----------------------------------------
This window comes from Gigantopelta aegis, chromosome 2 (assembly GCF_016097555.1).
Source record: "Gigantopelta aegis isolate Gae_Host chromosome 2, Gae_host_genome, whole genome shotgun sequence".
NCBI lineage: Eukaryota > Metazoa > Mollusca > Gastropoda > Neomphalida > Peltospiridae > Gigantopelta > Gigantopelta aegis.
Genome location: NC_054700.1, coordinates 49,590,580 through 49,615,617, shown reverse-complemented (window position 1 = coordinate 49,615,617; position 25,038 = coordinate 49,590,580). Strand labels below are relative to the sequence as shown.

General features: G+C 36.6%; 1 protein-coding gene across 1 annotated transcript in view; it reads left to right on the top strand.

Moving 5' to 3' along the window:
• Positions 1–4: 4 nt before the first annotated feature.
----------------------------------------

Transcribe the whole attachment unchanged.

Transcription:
This window comes from Gigantopelta aegis, chromosome 2 (assembly GCF_016097555.1).
Source record: "Gigantopelta aegis isolate Gae_Host chromosome 2, Gae_host_genome, whole genome shotgun sequence".
NCBI lineage: Eukaryota > Metazoa > Mollusca > Gastropoda > Neomphalida > Peltospiridae > Gigantopelta > Gigantopelta aegis.
Genome location: NC_054700.1, coordinates 49,590,580 through 49,615,617, shown reverse-complemented (window position 1 = coordinate 49,615,617; position 25,038 = coordinate 49,590,580). Strand labels below are relative to the sequence as shown.

General features: G+C 36.6%; 1 protein-coding gene across 1 annotated transcript in view; it reads left to right on the top strand.

Moving 5' to 3' along the window:
• Positions 1–4: 4 nt before the first annotated feature.